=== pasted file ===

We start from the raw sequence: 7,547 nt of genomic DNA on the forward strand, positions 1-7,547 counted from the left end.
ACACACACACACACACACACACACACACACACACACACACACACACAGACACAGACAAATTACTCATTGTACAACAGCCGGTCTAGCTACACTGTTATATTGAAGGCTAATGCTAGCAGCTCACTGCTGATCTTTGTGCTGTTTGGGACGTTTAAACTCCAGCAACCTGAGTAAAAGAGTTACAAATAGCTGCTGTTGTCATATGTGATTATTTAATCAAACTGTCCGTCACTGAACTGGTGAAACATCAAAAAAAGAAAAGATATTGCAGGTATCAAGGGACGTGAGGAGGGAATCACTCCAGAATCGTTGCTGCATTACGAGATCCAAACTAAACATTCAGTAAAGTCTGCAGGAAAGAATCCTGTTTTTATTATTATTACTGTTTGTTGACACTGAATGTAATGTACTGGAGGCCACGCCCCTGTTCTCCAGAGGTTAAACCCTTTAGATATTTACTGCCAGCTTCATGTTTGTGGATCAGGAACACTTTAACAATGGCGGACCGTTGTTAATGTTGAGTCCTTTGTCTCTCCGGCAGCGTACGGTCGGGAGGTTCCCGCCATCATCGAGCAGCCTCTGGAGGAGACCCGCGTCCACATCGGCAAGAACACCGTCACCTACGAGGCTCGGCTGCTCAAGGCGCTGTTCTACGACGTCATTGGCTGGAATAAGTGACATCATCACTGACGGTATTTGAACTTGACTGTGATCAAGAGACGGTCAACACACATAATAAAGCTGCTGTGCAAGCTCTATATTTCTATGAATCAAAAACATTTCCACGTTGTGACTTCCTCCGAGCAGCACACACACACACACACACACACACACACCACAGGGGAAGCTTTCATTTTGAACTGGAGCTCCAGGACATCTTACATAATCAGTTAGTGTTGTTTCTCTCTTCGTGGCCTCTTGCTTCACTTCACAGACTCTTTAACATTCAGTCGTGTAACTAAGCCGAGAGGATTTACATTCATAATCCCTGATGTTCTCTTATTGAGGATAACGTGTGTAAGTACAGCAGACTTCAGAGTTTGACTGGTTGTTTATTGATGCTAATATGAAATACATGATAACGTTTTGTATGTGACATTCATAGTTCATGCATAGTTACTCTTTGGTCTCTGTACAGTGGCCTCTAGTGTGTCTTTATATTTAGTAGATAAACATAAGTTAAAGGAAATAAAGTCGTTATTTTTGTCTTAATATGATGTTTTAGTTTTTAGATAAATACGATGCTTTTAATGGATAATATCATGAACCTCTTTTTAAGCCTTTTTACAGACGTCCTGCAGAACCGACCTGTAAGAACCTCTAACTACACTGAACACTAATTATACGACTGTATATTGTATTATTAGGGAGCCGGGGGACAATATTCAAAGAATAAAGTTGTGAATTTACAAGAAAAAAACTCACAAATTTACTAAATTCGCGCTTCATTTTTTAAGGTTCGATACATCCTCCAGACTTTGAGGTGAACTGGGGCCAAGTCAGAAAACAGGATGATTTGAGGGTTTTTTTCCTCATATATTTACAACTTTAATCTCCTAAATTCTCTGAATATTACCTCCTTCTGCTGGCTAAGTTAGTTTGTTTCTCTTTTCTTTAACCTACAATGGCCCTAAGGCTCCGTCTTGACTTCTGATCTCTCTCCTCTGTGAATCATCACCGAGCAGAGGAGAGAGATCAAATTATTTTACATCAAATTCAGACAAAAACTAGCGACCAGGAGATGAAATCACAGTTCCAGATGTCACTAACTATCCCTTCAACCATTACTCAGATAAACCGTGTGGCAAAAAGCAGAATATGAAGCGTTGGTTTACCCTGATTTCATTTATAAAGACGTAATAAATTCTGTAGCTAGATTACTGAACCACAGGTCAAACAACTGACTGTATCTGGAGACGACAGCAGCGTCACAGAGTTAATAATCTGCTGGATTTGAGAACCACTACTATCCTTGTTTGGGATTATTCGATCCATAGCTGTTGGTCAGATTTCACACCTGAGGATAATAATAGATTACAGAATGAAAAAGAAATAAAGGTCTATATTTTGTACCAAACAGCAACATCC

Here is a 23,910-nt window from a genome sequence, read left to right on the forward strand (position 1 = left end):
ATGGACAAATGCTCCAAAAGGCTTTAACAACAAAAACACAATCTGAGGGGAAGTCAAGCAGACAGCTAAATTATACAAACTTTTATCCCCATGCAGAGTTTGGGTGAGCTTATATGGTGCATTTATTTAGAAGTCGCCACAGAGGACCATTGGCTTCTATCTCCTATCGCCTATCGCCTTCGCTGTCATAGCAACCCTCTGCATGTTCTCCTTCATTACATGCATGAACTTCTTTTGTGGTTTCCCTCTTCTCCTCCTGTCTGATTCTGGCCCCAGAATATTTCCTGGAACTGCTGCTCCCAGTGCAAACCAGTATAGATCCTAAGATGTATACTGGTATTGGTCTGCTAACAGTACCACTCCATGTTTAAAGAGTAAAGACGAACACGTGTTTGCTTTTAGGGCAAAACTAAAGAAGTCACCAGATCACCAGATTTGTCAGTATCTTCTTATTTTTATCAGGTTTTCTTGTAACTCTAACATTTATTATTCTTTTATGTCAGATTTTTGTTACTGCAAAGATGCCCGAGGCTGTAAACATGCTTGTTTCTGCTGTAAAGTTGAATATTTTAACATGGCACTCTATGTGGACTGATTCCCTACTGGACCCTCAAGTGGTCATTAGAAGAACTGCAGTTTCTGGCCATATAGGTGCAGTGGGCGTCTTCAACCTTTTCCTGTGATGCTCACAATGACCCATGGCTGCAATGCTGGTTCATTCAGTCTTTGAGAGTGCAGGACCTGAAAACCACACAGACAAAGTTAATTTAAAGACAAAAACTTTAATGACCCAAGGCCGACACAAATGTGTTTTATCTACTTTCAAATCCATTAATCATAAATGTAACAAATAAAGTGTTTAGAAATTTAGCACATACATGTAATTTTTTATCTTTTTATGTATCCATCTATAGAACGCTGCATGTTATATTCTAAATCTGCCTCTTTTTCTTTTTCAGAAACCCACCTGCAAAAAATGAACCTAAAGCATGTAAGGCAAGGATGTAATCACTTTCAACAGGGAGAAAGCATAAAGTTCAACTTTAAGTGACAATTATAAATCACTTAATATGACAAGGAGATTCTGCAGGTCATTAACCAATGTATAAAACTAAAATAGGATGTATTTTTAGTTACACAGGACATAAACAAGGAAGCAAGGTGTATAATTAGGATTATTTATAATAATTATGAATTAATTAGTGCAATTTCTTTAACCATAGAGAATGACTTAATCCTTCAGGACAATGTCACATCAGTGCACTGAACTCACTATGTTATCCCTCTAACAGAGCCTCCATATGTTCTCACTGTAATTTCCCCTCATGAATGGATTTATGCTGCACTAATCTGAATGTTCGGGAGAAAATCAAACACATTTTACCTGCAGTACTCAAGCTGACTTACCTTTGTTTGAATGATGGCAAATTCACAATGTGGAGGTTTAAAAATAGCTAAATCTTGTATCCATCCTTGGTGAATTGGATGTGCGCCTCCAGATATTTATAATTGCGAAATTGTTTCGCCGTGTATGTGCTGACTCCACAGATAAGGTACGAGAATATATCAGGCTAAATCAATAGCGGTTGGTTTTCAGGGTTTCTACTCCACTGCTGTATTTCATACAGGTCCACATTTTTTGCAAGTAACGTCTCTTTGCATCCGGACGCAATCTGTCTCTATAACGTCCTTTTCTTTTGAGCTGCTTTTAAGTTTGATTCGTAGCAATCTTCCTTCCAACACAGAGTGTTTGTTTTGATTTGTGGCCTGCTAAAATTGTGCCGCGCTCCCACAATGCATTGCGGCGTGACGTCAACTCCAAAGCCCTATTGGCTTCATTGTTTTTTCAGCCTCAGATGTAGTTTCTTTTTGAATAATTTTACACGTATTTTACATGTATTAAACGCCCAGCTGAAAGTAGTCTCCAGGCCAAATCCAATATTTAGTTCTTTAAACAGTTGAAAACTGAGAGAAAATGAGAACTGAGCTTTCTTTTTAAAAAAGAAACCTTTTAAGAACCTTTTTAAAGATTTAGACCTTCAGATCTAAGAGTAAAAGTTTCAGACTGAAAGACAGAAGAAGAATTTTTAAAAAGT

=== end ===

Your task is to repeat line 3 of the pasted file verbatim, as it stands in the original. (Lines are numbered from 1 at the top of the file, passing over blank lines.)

Here is a 23,910-nt window from a genome sequence, read left to right on the forward strand (position 1 = left end):